There was a cutworm problem that caused all of my early crops (lettuce, spinach, radishes, pak choy, parsnips, beets, carrots and peas) to be a dismal failure. It was frustrating for a while there when I didn't know what was going on and stuff just sprouted and disappeared or seemed like it never came up. I've got about 4 parsnips, a half dozen beets and a motley collection of pea plants that survived. I overplanted most of those beds with extra tomato and pepper starts. Beyond that things are mostly growing well. For some reason the Brazilian Beauty tomato plants have withered away to nothing while all the other varieties around them thrive. Flea beetles have also suddenly invaded the crucifers (will have to do something about that) but hand picking has been working to keep the cabbage moth caterpillar population under control.

What we have growing: beets (Chioggia and Golden), parsnips, peas (Alderman, Little Marvel and Queen Anne), corn (Golden Bantam), tomatoes (Amish, Nova, Siletz, Oregon Cherry, and a couple varieties obtained from a friend's extras), peppers (California Wonder, Lipstick, Poblano, Anaheim, Arroz con Pollo), ground cherries, cucumbers, basil, beans (Violet podded stringless, lima, and Red Hidatsa), cabbage, broccoli, cauliflower, sugar pumpkins, acorn squash (Mesa Queen), melon (like small cantaloupes), watermelon, butternut squash, Sweet Dumpling squash, yellow summer squash, and zucchini.

The harvest is just starting so I get to start keeping a running total on the side of the blog after taking a two year hiatus with the move (2012) and the NICU (2013)! I've missed keeping a garden record.

Saturday, July 5, 2014

Some New (to me) Recipes

In an attempt to live more like we use to, now that our lives have finally settled down after the move and the NICU baby absorbed our last two summers' time and ambition, we are having a "no spend" July. I wanted to do it partially because it would spur me to use more of the pantry stuff up and cook all of our meals instead of most. The other, prosaic part is that I like the idea of tightening our belts a little after the new roof, new sewer main, new back door, and basement support beams came (unexpectedly) all at once.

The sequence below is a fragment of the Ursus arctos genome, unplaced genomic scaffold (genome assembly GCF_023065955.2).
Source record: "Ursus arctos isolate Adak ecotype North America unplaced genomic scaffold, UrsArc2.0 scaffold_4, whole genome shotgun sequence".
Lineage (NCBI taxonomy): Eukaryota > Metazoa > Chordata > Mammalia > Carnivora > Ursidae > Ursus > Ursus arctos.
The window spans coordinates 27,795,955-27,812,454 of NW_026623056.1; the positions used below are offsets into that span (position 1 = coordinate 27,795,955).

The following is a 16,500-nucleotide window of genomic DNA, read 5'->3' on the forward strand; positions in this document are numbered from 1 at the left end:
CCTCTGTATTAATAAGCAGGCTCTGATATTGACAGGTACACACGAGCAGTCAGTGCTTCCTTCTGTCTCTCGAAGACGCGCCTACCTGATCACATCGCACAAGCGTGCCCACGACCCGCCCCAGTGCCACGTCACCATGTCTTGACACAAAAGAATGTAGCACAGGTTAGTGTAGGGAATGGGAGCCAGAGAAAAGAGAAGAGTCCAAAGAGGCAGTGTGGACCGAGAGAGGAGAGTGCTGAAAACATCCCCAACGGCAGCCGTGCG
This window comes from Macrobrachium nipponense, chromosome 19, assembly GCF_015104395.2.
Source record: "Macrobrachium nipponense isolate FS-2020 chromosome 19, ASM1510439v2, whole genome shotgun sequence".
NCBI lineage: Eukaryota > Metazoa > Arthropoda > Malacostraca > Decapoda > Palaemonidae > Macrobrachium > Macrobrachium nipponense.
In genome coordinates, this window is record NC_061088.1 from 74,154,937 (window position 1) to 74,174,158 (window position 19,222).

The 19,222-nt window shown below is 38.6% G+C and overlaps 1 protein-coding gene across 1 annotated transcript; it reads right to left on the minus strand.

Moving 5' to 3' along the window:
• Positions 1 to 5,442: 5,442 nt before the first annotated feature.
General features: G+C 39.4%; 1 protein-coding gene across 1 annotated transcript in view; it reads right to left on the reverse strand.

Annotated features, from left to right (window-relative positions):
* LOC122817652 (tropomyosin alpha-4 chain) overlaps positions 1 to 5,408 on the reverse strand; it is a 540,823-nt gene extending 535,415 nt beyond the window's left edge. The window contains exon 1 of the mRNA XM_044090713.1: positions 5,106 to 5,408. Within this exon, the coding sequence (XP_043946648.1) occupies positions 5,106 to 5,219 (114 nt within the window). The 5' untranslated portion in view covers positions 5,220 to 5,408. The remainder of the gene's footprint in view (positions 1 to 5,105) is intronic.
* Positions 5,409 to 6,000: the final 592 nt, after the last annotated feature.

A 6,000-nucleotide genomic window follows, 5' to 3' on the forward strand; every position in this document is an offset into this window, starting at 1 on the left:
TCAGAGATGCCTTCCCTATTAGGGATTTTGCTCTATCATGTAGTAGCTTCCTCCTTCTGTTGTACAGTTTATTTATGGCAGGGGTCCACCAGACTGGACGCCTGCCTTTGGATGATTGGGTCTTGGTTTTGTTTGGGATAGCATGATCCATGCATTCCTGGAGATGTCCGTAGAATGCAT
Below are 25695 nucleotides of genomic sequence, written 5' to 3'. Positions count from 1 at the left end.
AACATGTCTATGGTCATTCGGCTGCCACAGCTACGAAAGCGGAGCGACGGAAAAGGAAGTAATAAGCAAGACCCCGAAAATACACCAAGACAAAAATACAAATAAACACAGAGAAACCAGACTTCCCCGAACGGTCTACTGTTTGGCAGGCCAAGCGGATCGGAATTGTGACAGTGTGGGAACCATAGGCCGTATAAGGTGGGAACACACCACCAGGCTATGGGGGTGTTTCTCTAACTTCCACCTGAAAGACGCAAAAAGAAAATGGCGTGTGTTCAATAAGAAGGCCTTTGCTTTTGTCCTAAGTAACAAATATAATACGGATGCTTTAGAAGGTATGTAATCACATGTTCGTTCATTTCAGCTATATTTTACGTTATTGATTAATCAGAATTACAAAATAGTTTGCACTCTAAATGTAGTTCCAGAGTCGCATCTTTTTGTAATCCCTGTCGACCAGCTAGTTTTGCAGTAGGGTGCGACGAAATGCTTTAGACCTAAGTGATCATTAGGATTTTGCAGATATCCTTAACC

Since we've made the choice that I'm not going out to make money, what I can do at home is figure out ways to save it. Our rules are nothing "unnecessary". Regular bills are necessary and pretty much everything else isn't really necessary. You might make a case that food is a necessary expenditure, but a look at our pantry and freezer suggests that it is not a very immediate need. We have already prepaid for our egg, veggie, and milk CSAs, which pretty much covers fresh foods. I've got a little of the "prepper" in me and feel better with a full larder but it will be nice to trim it down a little for a month (or two?) before we start stocking it for the winter again in September. I did buy a loaf of bread and some lunch meat to help with Q's lunches in the coming week though. Maybe a roast next weekend, thin sliced for sandwiches? Pork loin? Getting breadmaking back into the regular cycle can eliminate those groceries next week. I like not going to the grocery store (aka dens of evil processed temptation). :)

And it's SUMMER! GARDEN SEASON! Fresh, inspiring foods constantly appearing in my yard and in our CSA from the farm down the street. I love having a garden again. I'll have to do a garden post very soon but we have about 1000 sq. ft. of garden just starting to take off for the season.

Anyway, on to my new delicious finds...